In the same way obedience leads to readiness for “good works” which the Bible teaches that God has prepared for those who He saves (Ephesians 2:10). The “good works” do not produce salvation, and they are unnatural (opposite of the way sin comes all too naturally to us). Examples of how unnatural good is to humanity is how we have a reminder here to “speak evil of no one” and to “avoid quarrelling” – two characteristics that are all too natural (at least to the human sinner writing this). Those seem like prohibitions for bad behaviors, but they really illustrate what “good work” Christ is calling His people to: gentleness. Why? Gentle, along with “lowly”, is how Jesus described Himself as He invited those who were or are “weary and heavy laden” to come to Him (Matthew 11:28).

So, ultimately, the Cretan church was being reminded to be like Jesus (Philippians 2:5). And nothing shows “perfect courtesy toward all people” like treating them as Jesus would treat them to point them to Him and share His gospel with them!

Recognition That God’s People Have a Past – That Should Be Passing Away (v. 3)

Paul’s reminder of what they should be doing shifts in v. 3 to reminding them what they “once” were like – not just the Cretan believers but Paul, Titus, you, and me, too. It is similar to Paul’s telling the church at Corinth that “such were some of you” before they were “washed”, “sanctified”, and “justified in the name of the Lord Jesus Christ and by the Spirit of our God” (1 Corinthians 6:11). In fact, until one has been saved there is no “once” – only still is and continues to be. Sometimes when we look at lists like the one found in the previous section (vv. 1-2), we get a glimpse of – as stated above – what some would say it is to act like a Christian. But we need to be reminded that Christianity is not an act.

My pastor, John Goldwater, has had to clarify to our church, Christ Community Church in Grenada, MS, at various times the difference between acting like a Christian and being in Christ (Ephesians 4:17-21). At various times in recent years, we have had children and youth who had no church background or knowledge of Christ acting like – well, acting like children and youth really do. Some of those instances found people remarking and even requesting that the children be taught how to act in church. Now, I am sure that these requests were docile enough and likely well-meaning. But John brought up a good and valid point: some people learn how to act like a Christian, put on an act, and never come to know Christ. If we have such a limited time with these children and youth, many of whom have no parents or grandparents to do the discipleship and instruction needed to point people to Christ (Deuteronomy 6), and our time is better spent teaching them the Word and what it is to be in Christ rather than helping them learn out to act. After all, those who are dead in their trespasses and sins are not made alive merely by acting alive.

Any behavior change that occurs in saved people is not because of some sort of behavior modification discipleship or Sunday school rehabilitation. It is because of the work of God’s Spirit making dead sinners alive in Christ (Ephesians 2:1-10, Colossians 2:13-15, Ezekiel 36:26-27). Every saved sinner has a past, which is why Paul gives this flock reminders so that 1) they remember what God has done for them in Christ and has redeemed them from, or 2) wake them up to the realization that their sinful life is not in their past because they have never passed from death to life.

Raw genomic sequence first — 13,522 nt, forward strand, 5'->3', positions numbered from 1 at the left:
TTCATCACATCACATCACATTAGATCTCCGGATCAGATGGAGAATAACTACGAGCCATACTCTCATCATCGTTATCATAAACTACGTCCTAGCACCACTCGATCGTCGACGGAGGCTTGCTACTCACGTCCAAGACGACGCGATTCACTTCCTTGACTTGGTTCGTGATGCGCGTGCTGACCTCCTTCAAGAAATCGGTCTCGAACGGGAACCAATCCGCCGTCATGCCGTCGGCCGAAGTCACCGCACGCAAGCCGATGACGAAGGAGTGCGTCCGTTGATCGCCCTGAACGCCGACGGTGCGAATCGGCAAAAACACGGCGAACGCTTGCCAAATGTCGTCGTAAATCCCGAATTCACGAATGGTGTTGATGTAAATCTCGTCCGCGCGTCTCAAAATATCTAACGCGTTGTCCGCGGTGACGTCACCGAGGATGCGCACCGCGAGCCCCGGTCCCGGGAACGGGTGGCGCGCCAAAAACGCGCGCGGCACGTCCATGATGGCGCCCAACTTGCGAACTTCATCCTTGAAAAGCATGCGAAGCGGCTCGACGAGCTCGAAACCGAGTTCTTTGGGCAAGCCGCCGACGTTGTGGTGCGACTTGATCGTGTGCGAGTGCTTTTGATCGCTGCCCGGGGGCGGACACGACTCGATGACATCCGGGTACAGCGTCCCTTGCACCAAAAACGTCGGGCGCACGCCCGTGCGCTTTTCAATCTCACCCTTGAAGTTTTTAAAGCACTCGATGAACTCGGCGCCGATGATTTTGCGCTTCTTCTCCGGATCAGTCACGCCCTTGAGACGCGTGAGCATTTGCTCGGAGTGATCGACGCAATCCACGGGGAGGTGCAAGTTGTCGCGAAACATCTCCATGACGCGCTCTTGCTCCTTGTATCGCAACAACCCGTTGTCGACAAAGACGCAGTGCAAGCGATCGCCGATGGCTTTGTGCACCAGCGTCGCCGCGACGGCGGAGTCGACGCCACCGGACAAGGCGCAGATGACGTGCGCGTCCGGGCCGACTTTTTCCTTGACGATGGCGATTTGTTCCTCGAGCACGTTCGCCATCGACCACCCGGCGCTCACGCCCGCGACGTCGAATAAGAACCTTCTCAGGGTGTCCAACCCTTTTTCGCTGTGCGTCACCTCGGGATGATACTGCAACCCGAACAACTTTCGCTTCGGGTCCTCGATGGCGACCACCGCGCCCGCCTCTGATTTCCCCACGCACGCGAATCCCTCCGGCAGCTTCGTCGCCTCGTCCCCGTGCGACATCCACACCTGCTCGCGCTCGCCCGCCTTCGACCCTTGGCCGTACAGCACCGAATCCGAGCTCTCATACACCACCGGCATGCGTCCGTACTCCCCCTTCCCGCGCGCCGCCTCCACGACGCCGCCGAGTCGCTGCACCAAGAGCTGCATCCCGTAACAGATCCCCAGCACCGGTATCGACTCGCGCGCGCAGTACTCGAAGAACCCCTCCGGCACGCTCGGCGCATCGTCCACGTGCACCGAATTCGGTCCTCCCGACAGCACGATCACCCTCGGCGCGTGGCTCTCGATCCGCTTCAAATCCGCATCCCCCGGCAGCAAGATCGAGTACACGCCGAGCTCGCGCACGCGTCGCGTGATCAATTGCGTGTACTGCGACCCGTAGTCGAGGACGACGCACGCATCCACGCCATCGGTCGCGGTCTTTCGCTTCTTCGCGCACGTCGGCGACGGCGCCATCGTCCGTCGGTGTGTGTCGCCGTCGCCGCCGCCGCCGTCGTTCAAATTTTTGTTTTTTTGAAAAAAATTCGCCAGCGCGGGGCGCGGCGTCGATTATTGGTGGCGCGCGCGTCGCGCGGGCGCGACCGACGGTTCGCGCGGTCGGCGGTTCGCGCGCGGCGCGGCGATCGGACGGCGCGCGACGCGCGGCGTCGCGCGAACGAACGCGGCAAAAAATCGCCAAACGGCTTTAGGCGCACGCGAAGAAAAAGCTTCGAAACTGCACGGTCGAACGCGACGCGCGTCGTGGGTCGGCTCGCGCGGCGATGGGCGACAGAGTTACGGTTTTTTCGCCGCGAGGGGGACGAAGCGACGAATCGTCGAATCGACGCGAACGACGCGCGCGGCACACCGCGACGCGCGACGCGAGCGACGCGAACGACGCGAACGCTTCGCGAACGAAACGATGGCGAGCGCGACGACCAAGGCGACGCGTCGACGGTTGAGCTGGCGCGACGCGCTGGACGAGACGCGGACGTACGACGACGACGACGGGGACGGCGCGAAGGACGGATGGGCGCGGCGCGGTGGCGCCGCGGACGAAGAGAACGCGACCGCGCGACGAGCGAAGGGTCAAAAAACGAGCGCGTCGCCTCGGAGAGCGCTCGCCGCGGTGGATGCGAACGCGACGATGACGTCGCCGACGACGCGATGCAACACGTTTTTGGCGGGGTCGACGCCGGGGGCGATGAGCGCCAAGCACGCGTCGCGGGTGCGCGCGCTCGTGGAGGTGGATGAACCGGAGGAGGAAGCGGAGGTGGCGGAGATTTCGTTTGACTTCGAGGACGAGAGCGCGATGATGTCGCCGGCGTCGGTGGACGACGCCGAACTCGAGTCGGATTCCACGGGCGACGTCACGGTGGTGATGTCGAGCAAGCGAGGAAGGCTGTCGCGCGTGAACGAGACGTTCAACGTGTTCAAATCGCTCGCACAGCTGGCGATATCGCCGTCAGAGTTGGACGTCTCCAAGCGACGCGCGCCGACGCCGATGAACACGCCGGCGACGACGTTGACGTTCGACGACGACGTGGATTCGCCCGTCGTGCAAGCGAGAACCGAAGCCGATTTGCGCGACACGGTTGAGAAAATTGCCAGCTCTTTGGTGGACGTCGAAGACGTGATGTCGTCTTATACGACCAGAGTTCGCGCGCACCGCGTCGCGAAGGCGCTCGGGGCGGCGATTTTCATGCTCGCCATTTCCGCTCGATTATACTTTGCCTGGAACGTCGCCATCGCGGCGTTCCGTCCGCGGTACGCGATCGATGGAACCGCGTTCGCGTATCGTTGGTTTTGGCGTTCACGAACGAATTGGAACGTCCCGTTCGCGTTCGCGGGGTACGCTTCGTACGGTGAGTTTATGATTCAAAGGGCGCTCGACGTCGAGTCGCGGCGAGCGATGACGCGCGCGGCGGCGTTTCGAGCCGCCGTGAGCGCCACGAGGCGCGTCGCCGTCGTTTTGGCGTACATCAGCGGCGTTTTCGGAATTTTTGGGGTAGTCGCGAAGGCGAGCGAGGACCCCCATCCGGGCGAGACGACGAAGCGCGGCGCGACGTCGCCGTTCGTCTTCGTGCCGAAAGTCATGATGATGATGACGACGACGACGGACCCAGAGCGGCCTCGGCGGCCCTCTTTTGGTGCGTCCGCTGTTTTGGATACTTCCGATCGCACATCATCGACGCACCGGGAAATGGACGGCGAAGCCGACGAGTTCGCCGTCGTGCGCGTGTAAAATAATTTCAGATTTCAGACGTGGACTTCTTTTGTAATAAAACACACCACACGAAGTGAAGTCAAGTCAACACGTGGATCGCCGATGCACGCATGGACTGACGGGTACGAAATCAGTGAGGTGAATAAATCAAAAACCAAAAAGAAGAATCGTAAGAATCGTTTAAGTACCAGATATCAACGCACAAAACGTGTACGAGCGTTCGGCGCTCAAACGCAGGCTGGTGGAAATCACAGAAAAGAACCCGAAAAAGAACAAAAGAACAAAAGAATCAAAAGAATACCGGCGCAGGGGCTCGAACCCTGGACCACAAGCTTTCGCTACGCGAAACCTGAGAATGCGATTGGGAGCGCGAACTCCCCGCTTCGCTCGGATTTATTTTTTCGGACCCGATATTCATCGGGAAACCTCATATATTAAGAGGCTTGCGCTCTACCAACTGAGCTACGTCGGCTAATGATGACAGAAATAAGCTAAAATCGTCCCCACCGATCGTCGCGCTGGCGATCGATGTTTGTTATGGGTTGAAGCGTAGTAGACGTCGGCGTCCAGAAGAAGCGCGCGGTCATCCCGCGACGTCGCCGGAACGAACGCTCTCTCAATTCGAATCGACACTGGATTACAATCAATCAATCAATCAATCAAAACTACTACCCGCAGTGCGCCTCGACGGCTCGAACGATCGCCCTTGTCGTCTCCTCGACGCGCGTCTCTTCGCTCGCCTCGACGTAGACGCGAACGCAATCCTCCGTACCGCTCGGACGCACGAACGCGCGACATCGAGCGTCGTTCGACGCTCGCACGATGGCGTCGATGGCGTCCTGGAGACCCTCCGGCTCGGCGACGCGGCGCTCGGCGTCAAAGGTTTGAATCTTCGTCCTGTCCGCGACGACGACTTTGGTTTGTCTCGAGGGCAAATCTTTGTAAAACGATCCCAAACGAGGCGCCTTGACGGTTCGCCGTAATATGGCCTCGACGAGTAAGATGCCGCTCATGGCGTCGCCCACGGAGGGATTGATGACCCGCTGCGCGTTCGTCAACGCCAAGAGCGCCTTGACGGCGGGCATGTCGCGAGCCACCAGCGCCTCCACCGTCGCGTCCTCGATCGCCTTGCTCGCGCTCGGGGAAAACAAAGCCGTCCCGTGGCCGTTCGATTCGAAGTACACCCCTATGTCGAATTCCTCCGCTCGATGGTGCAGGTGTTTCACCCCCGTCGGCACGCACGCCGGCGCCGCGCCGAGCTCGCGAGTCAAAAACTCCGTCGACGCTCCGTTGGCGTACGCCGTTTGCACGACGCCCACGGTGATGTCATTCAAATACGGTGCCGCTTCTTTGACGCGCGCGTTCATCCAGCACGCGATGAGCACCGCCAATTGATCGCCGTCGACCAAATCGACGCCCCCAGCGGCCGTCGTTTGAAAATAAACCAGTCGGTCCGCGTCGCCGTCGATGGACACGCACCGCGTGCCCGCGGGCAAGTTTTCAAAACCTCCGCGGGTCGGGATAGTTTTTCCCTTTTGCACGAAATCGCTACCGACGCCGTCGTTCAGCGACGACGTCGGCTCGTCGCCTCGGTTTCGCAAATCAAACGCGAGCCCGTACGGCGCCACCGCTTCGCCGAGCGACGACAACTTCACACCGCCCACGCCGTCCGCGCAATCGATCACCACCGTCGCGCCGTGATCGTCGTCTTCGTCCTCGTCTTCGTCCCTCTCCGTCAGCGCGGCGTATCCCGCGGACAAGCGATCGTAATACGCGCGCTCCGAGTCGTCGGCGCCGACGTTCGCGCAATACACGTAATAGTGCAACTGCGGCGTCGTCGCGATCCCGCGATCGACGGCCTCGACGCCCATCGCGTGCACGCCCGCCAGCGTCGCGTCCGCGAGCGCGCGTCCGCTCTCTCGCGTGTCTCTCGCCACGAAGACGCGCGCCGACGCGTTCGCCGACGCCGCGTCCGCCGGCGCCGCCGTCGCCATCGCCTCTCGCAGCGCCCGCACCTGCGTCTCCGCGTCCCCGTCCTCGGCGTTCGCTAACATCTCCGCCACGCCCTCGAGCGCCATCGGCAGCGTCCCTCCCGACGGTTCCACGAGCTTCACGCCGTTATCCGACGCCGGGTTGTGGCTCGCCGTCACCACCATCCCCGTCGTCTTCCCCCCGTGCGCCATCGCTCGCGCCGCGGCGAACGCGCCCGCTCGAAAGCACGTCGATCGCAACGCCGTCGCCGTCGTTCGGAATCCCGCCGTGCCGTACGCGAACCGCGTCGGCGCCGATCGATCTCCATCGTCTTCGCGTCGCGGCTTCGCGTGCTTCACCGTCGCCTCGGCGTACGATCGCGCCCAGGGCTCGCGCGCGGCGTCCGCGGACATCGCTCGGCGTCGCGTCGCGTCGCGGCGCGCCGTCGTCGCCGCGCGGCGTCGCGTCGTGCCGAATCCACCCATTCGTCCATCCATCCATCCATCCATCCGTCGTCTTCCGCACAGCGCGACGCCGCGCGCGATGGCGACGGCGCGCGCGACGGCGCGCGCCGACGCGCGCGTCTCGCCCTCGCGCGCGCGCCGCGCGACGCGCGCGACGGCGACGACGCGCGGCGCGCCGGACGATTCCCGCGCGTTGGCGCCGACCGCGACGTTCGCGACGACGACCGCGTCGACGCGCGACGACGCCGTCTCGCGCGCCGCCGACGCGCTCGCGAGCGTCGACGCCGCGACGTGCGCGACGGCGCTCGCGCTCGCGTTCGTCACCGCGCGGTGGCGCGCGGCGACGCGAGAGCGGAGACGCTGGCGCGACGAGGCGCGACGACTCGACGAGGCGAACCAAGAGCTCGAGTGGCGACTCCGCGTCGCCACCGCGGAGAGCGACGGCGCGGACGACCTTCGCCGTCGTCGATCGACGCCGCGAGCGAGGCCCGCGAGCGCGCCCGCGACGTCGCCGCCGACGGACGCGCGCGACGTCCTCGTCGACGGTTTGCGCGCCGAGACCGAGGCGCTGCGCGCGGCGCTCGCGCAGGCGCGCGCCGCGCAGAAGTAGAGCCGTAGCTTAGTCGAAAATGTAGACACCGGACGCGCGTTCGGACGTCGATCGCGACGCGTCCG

That’s the funny thing about the differences between the list in v. 3 and the one in vv. 1-2: they are opposites! The contrast either reminds people of who they are supposed to be in Christ or who they ain’t and can’t be without Him saving them! Without Christ – or before He saves you, you are “foolish” (1 Corinthians 1:20, 26-31), “disobedient” (Matthew 7:24-27), “led astray” (John 8:44), “slaves to various passions and pleasures, passing our days in malice and envy” (Ephesians 4:17-19), and “hated by others and hating one another” (1 Peter 2:12, John 13:35). You can only be reminded to do and be the things from vv. 1-2 if you are in Christ. If you are not in Christ, the qualities in v. 3 are your reality – and there is no act convincing enough to make a corpse capable of genuine life.

The Rescue God Provided Through Faith in Christ by the Power of His Spirit (vv. 4-7)

The next phrase is the most important in the passage, especially considering the stark and damning reality of the previous statement: “But when the loving kindness of God our Savior appeared, He saved us”! The conjunction “but” takes everything that comes before it and cancels it out, replacing it with what comes after. In this case – and the case of all humans who are sinners and dead in their sins, the “but” cancels that out when they become saved by grace through faith in Christ! The death is canceled and replaced with life! The lostness is canceled and replaced with being found! That’s good news – the best!

As I stated above, I live in a region of the United States where people have the false impression that everyone is saved or that all the good folks will surely not be shut out of heaven (even though the Bible clearly states that “none is righteous” in Romans 3:10 and that “all have sinned and fall short of the glory of God” in Romans 3:23). One of the best things – one of the few benefits other that Jesus’ return growing ever closer – to happen as the effects of the Fall grow worse and seemingly darker is that the Bible Belt is (or has been) unbuckled. I know that sounds frightening to some, but the Bible Belt was never truly what it seemed to be. There was a lot of acting and not a lot of being.